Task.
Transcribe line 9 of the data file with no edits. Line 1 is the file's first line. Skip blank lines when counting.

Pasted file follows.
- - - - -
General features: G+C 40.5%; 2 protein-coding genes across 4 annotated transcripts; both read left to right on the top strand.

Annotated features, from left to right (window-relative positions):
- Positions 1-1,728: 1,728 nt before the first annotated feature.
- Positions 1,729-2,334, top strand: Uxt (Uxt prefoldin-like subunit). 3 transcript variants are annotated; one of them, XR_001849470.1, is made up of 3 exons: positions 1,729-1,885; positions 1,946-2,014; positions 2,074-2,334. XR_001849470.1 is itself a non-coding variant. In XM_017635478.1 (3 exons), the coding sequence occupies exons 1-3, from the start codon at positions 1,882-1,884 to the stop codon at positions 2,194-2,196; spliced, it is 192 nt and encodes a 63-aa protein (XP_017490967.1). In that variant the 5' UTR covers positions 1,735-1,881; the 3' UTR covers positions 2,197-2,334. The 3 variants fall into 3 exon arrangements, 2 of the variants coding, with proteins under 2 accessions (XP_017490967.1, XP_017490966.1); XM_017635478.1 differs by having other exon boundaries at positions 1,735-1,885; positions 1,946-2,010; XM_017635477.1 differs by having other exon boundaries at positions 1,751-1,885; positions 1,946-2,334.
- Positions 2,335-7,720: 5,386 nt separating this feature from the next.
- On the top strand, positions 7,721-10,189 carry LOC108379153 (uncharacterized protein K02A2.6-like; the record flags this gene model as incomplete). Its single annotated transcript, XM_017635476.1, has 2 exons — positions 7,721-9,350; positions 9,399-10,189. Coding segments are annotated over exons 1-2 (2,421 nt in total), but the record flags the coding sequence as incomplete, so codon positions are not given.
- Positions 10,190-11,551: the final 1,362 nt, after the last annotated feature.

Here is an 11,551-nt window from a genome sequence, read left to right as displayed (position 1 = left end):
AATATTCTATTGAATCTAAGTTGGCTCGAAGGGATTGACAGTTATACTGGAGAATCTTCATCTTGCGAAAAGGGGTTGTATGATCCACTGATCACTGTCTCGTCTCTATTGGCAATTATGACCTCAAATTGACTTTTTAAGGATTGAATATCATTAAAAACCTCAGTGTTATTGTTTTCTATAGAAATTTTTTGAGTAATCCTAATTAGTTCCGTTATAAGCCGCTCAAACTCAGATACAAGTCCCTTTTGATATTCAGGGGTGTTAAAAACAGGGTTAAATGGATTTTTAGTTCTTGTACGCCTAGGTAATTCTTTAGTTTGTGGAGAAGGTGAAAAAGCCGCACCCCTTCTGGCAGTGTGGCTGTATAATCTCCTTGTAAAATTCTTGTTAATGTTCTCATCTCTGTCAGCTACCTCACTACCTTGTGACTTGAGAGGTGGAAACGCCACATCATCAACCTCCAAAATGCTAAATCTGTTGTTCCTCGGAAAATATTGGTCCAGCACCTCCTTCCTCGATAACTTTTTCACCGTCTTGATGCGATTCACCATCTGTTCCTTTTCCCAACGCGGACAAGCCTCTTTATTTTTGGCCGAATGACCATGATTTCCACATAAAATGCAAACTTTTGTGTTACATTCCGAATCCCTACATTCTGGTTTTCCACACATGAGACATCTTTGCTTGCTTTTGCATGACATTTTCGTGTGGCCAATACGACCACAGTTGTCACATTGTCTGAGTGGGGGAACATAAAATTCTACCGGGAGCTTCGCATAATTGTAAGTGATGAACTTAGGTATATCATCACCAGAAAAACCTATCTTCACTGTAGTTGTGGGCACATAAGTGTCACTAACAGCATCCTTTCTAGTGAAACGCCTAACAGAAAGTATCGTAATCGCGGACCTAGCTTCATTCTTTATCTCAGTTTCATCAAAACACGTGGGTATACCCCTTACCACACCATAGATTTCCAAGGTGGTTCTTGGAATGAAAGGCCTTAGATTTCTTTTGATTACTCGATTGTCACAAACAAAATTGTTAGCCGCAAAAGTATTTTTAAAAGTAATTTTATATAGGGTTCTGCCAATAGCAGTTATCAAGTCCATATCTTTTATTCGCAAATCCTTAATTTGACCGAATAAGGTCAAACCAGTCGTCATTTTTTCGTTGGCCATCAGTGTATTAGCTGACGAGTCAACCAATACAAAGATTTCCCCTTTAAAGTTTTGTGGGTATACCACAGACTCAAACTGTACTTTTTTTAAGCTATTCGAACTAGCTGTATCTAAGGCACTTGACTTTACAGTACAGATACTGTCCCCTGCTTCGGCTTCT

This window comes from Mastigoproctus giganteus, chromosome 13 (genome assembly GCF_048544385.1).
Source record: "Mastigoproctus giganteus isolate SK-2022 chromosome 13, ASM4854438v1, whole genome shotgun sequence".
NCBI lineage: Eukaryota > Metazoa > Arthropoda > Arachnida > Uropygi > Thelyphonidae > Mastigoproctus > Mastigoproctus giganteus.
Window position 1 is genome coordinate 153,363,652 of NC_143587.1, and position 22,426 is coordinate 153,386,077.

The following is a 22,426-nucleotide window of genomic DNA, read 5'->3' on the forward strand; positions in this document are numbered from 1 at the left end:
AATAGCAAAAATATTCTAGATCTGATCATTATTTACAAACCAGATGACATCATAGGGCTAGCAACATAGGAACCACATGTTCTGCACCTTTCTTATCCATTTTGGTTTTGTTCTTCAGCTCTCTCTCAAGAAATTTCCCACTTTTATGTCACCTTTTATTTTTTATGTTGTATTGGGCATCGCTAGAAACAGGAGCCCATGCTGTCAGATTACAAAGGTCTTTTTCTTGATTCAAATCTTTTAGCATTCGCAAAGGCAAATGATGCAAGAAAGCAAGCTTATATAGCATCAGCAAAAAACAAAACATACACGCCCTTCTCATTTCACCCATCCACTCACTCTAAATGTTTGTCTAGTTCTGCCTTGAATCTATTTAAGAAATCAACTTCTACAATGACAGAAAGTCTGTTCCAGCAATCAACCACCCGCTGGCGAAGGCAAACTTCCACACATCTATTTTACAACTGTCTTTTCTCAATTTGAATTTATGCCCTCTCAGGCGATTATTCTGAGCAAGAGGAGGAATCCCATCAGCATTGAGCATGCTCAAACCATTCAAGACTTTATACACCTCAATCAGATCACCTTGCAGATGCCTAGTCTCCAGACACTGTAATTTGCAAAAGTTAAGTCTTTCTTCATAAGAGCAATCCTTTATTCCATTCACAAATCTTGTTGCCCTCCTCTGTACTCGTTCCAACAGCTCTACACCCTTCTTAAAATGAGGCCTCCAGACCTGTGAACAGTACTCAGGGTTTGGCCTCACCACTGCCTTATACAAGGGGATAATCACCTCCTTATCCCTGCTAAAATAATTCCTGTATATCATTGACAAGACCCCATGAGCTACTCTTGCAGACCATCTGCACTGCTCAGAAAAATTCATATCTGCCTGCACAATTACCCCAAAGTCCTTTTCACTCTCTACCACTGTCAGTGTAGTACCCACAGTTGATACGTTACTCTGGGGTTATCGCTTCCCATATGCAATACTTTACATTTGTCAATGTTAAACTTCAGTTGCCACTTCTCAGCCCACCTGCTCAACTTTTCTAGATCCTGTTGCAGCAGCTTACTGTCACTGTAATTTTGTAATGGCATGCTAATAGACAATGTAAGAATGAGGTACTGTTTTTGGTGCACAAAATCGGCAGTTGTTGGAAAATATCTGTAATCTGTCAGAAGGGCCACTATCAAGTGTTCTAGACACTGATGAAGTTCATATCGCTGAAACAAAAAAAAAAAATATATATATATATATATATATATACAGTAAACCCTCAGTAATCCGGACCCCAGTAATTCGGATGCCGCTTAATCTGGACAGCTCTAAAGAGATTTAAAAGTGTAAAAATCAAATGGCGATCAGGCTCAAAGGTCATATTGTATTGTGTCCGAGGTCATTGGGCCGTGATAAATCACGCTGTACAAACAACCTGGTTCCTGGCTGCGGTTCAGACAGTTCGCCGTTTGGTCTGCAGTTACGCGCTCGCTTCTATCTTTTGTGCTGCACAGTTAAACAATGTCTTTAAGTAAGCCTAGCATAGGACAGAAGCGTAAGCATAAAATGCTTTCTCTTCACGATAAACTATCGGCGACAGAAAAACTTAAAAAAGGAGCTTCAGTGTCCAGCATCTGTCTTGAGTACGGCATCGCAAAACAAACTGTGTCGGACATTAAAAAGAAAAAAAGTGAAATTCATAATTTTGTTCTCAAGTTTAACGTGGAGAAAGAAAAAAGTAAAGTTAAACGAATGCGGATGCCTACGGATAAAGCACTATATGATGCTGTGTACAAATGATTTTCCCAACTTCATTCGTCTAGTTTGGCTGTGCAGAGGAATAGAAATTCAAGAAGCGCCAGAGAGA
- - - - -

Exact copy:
AATATTCTATTGAATCTAAGTTGGCTCGAAGGGATTGACAGTTATACTGGAGAATCTTCATCTTGCGAAAAGGGGTTGTATGATCCACTGATCACTGTCTCGTCTCTATTGGCAATTATGACCTCAAATTGACTTTTTAAGGATTGAATATCATTAAAAACCTCAGTGTTATTGTTTTCTATAGAAATTTTTTGAGTAATCCTAATTAGTTCCGTTATAAGCCGCTCAAACTCAGATACAAGTCCCTTTTGATATTCAGGGGTGTTAAAAACAGGGTTAAATGGATTTTTAGTTCTTGTACGCCTAGGTAATTCTTTAGTTTGTGGAGAAGGTGAAAAAGCCGCACCCCTTCTGGCAGTGTGGCTGTATAATCTCCTTGTAAAATTCTTGTTAATGTTCTCATCTCTGTCAGCTACCTCACTACCTTGTGACTTGAGAGGTGGAAACGCCACATCATCAACCTCCAAAATGCTAAATCTGTTGTTCCTCGGAAAATATTGGTCCAGCACCTCCTTCCTCGATAACTTTTTCACCGTCTTGATGCGATTCACCATCTGTTCCTTTTCCCAACGCGGACAAGCCTCTTTATTTTTGGCCGAATGACCATGATTTCCACATAAAATGCAAACTTTTGTGTTACATTCCGAATCCCTACATTCTGGTTTTCCACACATGAGACATCTTTGCTTGCTTTTGCATGACATTTTCGTGTGGCCAATACGACCACAGTTGTCACATTGTCTGAGTGGGGGAACATAAAATTCTACCGGGAGCTTCGCATAATTGTAAGTGATGAACTTAGGTATATCATCACCAGAAAAACCTATCTTCACTGTAGTTGTGGGCACATAAGTGTCACTAACAGCATCCTTTCTAGTGAAACGCCTAACAGAAAGTATCGTAATCGCGGACCTAGCTTCATTCTTTATCTCAGTTTCATCAAAACACGTGGGTATACCCCTTACCACACCATAGATTTCCAAGGTGGTTCTTGGAATGAAAGGCCTTAGATTTCTTTTGATTACTCGATTGTCACAAACAAAATTGTTAGCCGCAAAAGTATTTTTAAAAGTAATTTTATATAGGGTTCTGCCAATAGCAGTTATCAAGTCCATATCTTTTATTCGCAAATCCTTAATTTGACCGAATAAGGTCAAACCAGTCGTCATTTTTTCGTTGGCCATCAGTGTATTAGCTGACGAGTCAACCAATACAAAGATTTCCCCTTTAAAGTTTTGTGGGTATACCACAGACTCAAACTGTACTTTTTTTAAGCTATTCGAACTAGCTGTATCTAAGGCACTTGACTTTACAGTACAGATACTGTCCCCTGCTTCGGCTTCT